Budget Director Shawn Sullivan presented the Governor’s proposed budget changes for FY 2019 Wednesday morning. The bulk of the attention went to the proposal outlined for an increase in K-12 funding.
“The State Foundation Aid increase, there’s $87.8 million already contained as an increase for Fiscal Year 19,” said Sullivan. “That was built into the budget bill that was passed, approved and signed last year. Number two, State Foundation increase to $4,281 would cost $107 million for Fiscal Year 19. We’re proposing that $93.2 million of that come from the State General Fund and $13.9 come from excess balance in the Children’s Initiative Fund.”
Sullivan was asked multiple questions about the CIF dollars, he said that would not negatively impact programs and that some functions that had been cut in previous years would be restored. The proposal would also make out year increased of $100 million through 2023 and also to have a Local Option Budget Equity remedy at a cost of $6 million.
“There were, as we believe, four Constitutional issues that were related in the ruling to the equity part of this,” said Sullivan. The first was the expansion of authorized use of capital outlay funds. The second was requiring differing procedures for districts to raise the minimum LOB level. We believe that those have minimal if any cost to fix those as the session moves forward. The third would have a cost and we have included that of $6 million SGF of using the current year budget to determine the LOB state aid. That formula lends to the prior year budget. Fourth equity item was a 10 percent floor for the At-Risk benefit that benefits, I think, two or three school districts.”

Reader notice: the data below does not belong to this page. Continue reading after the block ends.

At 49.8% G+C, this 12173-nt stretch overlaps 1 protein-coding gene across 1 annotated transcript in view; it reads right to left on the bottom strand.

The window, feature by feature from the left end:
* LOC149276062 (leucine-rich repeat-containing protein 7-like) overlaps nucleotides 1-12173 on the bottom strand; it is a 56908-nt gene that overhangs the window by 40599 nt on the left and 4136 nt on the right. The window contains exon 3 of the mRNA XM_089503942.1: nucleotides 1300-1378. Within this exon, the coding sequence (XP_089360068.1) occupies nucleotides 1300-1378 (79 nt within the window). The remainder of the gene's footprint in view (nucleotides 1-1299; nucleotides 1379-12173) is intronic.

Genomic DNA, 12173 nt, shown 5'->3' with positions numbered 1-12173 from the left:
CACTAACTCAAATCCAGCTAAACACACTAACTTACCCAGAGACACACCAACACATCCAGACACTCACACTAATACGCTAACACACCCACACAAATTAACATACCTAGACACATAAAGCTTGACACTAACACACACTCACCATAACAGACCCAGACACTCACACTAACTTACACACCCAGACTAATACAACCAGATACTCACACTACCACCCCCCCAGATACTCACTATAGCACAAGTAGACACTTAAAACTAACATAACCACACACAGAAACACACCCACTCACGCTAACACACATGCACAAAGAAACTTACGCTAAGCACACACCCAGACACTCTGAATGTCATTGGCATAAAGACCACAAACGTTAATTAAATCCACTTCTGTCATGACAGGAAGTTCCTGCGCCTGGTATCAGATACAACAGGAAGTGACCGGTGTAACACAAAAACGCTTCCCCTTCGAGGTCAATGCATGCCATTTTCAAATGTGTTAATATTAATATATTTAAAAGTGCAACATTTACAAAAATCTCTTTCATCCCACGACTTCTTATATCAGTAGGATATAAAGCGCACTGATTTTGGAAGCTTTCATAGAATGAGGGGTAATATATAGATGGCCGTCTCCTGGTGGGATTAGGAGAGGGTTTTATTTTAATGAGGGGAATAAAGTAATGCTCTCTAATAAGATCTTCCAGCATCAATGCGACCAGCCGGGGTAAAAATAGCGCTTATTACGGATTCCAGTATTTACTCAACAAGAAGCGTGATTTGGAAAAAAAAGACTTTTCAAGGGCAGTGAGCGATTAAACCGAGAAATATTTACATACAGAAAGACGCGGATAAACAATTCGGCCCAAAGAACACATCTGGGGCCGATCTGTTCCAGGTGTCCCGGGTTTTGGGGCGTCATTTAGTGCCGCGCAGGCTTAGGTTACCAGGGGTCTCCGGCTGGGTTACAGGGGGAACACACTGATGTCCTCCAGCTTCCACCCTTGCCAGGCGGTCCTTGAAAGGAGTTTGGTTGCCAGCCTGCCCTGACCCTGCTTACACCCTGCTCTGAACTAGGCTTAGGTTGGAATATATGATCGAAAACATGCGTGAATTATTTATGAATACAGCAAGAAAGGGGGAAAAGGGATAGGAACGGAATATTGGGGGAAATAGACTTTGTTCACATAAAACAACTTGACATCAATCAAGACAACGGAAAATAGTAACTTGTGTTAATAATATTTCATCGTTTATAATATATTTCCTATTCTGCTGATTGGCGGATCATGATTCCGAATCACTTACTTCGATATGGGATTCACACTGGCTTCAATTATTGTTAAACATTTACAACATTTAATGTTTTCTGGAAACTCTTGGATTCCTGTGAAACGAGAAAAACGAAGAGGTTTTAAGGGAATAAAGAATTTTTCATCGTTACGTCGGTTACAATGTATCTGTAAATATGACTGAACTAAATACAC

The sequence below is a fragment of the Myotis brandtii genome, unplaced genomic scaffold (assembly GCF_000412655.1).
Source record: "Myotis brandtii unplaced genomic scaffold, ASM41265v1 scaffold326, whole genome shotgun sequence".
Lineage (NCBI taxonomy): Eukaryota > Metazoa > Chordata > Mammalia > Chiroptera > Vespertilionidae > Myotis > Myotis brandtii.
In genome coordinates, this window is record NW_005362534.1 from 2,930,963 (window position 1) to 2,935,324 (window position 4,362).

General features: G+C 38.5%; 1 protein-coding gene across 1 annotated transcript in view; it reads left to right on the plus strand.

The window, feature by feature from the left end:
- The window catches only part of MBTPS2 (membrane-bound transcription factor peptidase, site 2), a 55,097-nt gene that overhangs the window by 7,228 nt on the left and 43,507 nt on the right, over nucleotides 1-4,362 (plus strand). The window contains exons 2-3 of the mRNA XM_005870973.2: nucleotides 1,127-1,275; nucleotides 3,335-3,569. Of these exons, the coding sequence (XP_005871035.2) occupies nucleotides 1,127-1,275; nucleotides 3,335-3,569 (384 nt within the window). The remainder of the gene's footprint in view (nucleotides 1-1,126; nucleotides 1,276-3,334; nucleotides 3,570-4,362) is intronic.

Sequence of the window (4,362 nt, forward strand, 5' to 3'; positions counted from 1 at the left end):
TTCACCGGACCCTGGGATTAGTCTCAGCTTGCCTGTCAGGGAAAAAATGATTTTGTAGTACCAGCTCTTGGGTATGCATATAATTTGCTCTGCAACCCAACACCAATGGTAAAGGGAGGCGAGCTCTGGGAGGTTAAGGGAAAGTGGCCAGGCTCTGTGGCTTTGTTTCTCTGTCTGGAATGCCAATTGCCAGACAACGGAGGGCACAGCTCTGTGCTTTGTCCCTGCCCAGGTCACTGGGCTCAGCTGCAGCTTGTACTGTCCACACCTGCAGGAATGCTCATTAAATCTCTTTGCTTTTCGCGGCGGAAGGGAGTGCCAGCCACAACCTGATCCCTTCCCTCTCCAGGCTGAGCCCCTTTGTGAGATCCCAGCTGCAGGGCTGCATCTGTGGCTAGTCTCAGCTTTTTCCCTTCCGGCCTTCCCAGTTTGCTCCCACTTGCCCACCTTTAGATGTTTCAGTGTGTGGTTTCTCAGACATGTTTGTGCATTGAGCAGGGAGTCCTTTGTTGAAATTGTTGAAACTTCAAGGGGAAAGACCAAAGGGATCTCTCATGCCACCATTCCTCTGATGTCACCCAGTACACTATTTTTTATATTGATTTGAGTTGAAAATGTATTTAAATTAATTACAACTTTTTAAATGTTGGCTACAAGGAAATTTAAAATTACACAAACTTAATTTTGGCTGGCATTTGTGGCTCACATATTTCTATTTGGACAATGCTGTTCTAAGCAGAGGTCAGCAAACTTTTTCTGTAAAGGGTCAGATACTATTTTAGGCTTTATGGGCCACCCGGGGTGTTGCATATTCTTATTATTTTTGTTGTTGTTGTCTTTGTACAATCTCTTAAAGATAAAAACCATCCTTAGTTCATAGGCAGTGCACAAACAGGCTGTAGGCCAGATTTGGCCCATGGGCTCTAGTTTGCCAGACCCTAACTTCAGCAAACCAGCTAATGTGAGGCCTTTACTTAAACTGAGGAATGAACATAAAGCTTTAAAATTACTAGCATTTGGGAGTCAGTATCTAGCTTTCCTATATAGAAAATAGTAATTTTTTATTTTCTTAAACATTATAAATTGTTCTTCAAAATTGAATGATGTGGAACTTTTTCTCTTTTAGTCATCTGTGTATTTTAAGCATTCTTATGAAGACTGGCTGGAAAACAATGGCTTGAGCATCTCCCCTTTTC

Sullivan wasn’t entirely clear exactly where he got the $600 million number from.
“It’s the one that we thought, as we’ve talked to various people would be a remedy,” said Sullivan. “That’s yet to be known. I know another range of numbers have been thrown out. We believe, or understand that the prevailing thought is that $600 million would be the total amount based on the evidence that’s there now. As you all know, if a cost study comes back and says something different, then hopefully, we can use that evidence at that time, but $600 million was the number over the five-year time period that the Governor’s proposal contained.”
If you’re wondering what study he was referring to, it was Sullivan’s understanding that the Legislative Coordinating Council asked for a cost study that should be done by March.